Revisiting an old love can be dangerous. You want the object of your love to be the same as when you last saw her, but you know that isn’t possible. More than ten years have passed since we’ve been to Paris, and the Paris we loved has changed.
We wanted to revisit our old haunts, to see if Café Gamin was still in the Marais serving the quintessential steak tartare. No. It’s gone. Replaced by a Maje clothing shop. I walked in hoping to see even one spec of the old candle wax drippings, or some ghost of the small plates of dried sausage with radishes and butter. But no, the shop gleams with international chain store blandness, nestled between other chain stores that could be found anywhere.
We came to Paris wanting to eat a buttery croissant that would leave crumbs everywhere. We wanted entrecote with endless frites, garlicky frogs legs, oysters and maybe a plateau of seafood. We wanted to sit at a sidewalk café, sip something and watch the world go by. We did manage to do most of this, although there were no frog legs to be had and we never did find the time for the entrecote and fries.
We came armed with a list of restaurants to try, some from our intrepid eater friend Mitch and recommendations from chefs I had met at #Mad4 in Copenhagen. Mitch had warned us that Paris was in danger of being Brooklyn on the Seine.
But, I’ll take this one step further. The bare wood tables, the simple place settings (with maybe a lovely bespoke serving piece), and the oh-so-casual service, have become the food world’s international style. We could have been in Portland, Barcelona, Copenhagen, Williamsburg or Paris. The linen tablecloth, snotty sommelier and white-jacketed waiters are all relegated to your grandmother’s closet; now we can perch on backless stools at a rough-hewn counter and only wish there was decent service.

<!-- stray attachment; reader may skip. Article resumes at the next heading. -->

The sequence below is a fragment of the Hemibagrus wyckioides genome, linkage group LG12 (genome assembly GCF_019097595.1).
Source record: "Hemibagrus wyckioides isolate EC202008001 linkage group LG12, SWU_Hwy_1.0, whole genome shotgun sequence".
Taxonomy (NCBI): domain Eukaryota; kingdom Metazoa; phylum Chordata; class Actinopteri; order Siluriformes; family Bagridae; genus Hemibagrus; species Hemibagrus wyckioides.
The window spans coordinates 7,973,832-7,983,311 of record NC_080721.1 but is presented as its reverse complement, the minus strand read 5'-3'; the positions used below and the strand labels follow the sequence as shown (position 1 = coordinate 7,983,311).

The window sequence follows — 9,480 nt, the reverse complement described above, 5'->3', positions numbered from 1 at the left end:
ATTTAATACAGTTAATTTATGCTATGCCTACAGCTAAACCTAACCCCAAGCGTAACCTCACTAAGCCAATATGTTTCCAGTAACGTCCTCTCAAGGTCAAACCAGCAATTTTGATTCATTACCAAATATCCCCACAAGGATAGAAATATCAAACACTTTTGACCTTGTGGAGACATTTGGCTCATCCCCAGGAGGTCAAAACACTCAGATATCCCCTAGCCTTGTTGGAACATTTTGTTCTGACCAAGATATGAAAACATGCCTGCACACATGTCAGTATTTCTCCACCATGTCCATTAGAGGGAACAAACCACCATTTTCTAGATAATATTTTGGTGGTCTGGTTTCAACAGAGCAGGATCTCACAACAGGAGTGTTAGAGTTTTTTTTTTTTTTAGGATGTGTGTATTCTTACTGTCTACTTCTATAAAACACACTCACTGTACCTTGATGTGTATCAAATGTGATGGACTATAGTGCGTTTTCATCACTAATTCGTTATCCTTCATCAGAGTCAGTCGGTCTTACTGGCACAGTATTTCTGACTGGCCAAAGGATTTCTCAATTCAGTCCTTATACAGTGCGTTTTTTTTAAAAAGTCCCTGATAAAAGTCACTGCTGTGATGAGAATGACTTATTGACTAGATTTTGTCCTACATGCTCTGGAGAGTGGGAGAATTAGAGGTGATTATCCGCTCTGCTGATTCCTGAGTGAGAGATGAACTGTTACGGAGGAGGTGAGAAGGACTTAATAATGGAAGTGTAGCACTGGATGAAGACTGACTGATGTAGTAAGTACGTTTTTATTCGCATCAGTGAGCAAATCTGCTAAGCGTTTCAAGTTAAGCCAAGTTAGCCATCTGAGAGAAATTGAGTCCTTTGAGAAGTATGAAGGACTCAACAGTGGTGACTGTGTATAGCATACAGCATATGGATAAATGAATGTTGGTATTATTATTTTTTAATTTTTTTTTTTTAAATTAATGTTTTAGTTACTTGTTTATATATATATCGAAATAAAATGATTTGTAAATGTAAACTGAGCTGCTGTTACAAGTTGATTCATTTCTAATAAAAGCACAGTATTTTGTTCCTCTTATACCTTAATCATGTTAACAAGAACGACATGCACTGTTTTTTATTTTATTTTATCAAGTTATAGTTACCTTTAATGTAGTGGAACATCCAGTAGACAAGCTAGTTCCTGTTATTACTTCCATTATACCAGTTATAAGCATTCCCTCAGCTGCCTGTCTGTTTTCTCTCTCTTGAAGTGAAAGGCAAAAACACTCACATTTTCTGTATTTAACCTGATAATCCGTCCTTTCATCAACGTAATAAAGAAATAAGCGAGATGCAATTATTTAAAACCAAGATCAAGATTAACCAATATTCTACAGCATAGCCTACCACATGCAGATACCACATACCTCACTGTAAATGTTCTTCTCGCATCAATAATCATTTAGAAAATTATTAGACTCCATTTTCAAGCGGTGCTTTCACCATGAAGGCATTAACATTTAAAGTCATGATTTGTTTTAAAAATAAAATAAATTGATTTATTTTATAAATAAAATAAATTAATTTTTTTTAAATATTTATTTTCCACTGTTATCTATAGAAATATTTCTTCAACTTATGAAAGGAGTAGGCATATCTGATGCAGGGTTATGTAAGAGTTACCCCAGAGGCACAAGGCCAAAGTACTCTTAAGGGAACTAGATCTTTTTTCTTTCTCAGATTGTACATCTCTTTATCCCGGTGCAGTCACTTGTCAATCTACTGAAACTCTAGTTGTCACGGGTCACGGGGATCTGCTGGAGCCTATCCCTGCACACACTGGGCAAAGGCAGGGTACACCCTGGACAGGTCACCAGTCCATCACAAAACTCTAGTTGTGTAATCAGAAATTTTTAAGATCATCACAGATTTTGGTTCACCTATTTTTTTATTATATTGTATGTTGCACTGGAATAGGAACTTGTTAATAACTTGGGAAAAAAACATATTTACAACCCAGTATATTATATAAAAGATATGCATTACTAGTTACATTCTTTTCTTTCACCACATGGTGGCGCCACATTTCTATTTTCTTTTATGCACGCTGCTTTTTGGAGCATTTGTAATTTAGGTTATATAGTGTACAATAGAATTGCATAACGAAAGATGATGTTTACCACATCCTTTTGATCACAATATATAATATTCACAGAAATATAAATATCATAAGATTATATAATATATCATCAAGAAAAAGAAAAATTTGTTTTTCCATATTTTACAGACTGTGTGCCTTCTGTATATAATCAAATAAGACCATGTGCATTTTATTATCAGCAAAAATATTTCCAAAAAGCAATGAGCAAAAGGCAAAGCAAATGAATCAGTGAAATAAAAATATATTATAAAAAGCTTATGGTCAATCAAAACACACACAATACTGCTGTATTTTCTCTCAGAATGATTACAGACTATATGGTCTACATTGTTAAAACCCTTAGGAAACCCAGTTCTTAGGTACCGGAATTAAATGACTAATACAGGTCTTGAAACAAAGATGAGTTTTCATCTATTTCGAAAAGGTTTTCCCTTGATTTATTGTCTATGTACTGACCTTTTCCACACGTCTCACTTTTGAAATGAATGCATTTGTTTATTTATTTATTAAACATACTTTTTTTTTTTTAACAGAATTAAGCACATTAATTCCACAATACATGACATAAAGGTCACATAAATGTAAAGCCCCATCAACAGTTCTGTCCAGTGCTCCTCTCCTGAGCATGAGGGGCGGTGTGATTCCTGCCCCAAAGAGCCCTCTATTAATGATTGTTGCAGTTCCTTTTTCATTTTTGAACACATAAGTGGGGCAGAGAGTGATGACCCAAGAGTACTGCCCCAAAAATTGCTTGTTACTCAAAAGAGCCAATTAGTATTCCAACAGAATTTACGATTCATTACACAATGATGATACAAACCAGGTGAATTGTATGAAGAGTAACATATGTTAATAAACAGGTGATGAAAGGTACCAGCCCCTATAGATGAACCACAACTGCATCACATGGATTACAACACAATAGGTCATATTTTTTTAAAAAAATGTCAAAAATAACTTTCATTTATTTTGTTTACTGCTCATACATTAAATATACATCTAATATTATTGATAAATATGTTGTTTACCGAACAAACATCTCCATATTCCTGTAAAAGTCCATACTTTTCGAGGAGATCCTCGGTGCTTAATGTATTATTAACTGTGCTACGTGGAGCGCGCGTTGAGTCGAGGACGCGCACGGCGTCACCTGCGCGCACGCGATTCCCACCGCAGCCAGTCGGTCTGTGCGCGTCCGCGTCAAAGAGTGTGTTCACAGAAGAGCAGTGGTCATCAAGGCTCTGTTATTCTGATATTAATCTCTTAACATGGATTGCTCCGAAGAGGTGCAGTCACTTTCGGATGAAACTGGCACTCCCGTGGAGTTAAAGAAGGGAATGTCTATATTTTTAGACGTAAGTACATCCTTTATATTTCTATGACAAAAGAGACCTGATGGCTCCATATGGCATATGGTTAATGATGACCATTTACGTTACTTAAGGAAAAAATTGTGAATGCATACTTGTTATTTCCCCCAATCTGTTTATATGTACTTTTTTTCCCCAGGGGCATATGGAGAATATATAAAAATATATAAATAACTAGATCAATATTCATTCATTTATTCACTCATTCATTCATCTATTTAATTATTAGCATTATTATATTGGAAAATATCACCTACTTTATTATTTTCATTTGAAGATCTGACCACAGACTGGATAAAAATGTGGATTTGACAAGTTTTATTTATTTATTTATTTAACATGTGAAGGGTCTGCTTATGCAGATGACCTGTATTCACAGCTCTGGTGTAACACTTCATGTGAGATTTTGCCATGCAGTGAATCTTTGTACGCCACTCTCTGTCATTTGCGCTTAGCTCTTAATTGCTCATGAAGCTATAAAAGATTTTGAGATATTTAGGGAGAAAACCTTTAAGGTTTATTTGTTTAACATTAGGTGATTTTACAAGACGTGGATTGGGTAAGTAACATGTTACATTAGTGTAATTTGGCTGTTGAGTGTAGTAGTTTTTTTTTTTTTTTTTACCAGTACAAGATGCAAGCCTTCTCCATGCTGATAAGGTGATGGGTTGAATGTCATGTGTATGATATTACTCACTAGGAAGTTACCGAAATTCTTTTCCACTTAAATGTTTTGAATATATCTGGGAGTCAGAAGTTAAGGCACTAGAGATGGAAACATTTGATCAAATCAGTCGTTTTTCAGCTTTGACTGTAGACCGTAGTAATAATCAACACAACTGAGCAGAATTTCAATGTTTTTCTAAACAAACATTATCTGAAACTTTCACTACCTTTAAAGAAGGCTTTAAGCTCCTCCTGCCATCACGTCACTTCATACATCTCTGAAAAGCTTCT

As the unique shops of Paris are vanishing, being replaced by international chains, so the design ethics of the restaurants have become homogenized. That’s not to say you won’t eat well, even magnificently, in Paris, but good service and tablecloths have become relics of a bygone era.
We tasted our savory way through a veal tartare dish that got its smoky flavor from a codfish cream emulsion, a single oyster floating in a pool of mushroom broth, a divine crispy rouget fish filet that sat next to a silky watercress puree, crackling-skinned baby chicken in a tiny puddle of fragrant black pepper broth. But why stop there when a cheese course has been offered? The thinnest shavings of feta cheese with salt, pepper and bright green olive oil was a perfect finish to the savory courses. Now, onto the sweet: a fragrant vanilla cream with fruit and then a verbena/thyme gelato with crispy apple museli. (Septime Photos Here.)
The next day, we were off to lunch at David Toutain. Not quite three days in Paris means we must be strong and eat until we cannot eat no more!